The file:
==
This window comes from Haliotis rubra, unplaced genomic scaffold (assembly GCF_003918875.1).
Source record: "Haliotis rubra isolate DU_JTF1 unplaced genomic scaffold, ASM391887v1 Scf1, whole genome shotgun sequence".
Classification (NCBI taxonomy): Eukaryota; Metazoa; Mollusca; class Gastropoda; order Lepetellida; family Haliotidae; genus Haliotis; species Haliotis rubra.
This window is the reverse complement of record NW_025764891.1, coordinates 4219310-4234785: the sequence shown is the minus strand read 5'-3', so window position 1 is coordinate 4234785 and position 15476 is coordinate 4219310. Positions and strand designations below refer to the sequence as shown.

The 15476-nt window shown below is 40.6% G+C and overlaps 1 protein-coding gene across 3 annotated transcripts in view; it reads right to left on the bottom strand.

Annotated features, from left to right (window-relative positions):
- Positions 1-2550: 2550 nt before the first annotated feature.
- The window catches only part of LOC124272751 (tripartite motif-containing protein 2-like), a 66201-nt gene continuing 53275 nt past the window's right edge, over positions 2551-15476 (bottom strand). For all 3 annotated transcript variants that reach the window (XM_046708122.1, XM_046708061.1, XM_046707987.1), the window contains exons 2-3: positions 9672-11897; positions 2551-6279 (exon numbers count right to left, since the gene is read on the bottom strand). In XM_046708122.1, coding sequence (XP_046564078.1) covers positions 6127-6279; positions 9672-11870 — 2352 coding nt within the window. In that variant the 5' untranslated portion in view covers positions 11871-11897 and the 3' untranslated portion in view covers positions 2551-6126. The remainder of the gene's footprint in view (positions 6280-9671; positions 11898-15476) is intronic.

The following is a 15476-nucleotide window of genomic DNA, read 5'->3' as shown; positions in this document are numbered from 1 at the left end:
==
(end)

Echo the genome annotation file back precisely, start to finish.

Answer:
This window comes from Haliotis rubra, unplaced genomic scaffold (assembly GCF_003918875.1).
Source record: "Haliotis rubra isolate DU_JTF1 unplaced genomic scaffold, ASM391887v1 Scf1, whole genome shotgun sequence".
Classification (NCBI taxonomy): Eukaryota; Metazoa; Mollusca; class Gastropoda; order Lepetellida; family Haliotidae; genus Haliotis; species Haliotis rubra.
This window is the reverse complement of record NW_025764891.1, coordinates 4219310-4234785: the sequence shown is the minus strand read 5'-3', so window position 1 is coordinate 4234785 and position 15476 is coordinate 4219310. Positions and strand designations below refer to the sequence as shown.

The 15476-nt window shown below is 40.6% G+C and overlaps 1 protein-coding gene across 3 annotated transcripts in view; it reads right to left on the bottom strand.

Annotated features, from left to right (window-relative positions):
- Positions 1-2550: 2550 nt before the first annotated feature.
- The window catches only part of LOC124272751 (tripartite motif-containing protein 2-like), a 66201-nt gene continuing 53275 nt past the window's right edge, over positions 2551-15476 (bottom strand). For all 3 annotated transcript variants that reach the window (XM_046708122.1, XM_046708061.1, XM_046707987.1), the window contains exons 2-3: positions 9672-11897; positions 2551-6279 (exon numbers count right to left, since the gene is read on the bottom strand). In XM_046708122.1, coding sequence (XP_046564078.1) covers positions 6127-6279; positions 9672-11870 — 2352 coding nt within the window. In that variant the 5' untranslated portion in view covers positions 11871-11897 and the 3' untranslated portion in view covers positions 2551-6126. The remainder of the gene's footprint in view (positions 6280-9671; positions 11898-15476) is intronic.

The following is a 15476-nucleotide window of genomic DNA, read 5'->3' as shown; positions in this document are numbered from 1 at the left end: